How can an artist-researcher develop a framework by testing play as a concept to advance relationships through art-science collaboration that leads to behavioural change?
Bioimaging experiments are carried out in discrete labs, and artists are rarely granted access. This seemed to be an underused resource for artists, and I asked myself how I could contribute to art-science initiatives in advanced imaging and microscopy labs as an artist-researcher. I responded innovatively to current circumstances in bioimaging by thinking about scientific and artistic interdisciplinary practice in a “playful” way. Established play theories and practises from the material I examined, analysed and then modified influenced my work.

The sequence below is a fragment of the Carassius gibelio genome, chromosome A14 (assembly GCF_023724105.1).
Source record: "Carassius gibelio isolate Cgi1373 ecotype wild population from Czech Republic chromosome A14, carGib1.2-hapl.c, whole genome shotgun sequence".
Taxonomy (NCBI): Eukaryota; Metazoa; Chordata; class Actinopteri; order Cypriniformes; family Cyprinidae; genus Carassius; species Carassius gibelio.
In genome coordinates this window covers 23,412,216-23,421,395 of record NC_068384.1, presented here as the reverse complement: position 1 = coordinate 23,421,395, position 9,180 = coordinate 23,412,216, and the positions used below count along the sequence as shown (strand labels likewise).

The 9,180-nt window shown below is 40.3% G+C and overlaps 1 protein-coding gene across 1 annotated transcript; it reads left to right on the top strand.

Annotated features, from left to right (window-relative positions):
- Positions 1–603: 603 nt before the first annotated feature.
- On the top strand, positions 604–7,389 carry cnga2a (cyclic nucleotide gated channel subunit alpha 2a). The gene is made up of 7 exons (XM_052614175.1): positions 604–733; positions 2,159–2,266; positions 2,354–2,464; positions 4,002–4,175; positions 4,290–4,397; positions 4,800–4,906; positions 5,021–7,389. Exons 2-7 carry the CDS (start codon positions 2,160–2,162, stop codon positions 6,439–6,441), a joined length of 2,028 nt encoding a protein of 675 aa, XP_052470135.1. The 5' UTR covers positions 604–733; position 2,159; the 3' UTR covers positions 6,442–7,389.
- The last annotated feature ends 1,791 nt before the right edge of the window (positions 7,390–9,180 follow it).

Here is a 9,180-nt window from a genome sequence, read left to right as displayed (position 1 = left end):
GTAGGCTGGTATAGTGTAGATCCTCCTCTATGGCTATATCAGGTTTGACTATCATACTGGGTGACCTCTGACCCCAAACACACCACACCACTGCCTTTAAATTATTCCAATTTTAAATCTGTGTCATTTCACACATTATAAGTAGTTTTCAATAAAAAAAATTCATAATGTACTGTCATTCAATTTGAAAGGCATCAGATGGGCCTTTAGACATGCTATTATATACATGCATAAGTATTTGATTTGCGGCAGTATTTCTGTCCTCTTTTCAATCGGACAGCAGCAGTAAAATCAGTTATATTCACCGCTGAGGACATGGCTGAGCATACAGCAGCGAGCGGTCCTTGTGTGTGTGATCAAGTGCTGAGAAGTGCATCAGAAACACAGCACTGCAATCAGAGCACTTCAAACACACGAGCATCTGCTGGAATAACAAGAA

As an artist, my research is situated within a group of artists who investigate complex fields of scientific subject matter and engage in an ongoing process of dialogue that has generated new knowledge in science and art. To supplement the work of these artists, I conducted a case-study review based on three scientific research institutes in the United Kingdom and Sweden. My contribution to knowledge beneficial for the fields of both art and science was to introduce play as a disruptive concept. I developed a four-stage, adaptable framework for working with scientists, which I created while collaborating with experts in the field. Alongside this, my research revealed a desire to collaborate from both cultures and that interaction through the application of this framework allowed for a more flexible approach. We accepted that it was okay if artists and scientists did not achieve the same aims or conclusions. It is also clear from this research that working on socially relevant academic topics has substantially influenced the evolution of my research outputs when it is based on adopting a performative, process-based approach (Kestner, 2013: 1). The research demonstrated how scientific knowledge was necessary to my practice, serving as a bridge between art and science. The concept of play allowed me to disrupt artistic and scientific methods of analysis, moving focus away from a purist approach. Deploying play as a strategy was key to dismantling silo mentalities and demonstrating how artist-researchers can contribute to scientific investigations, develop new modes of representation, and communicate alternative insights. I discovered that play can be used to transform one’s viewpoint.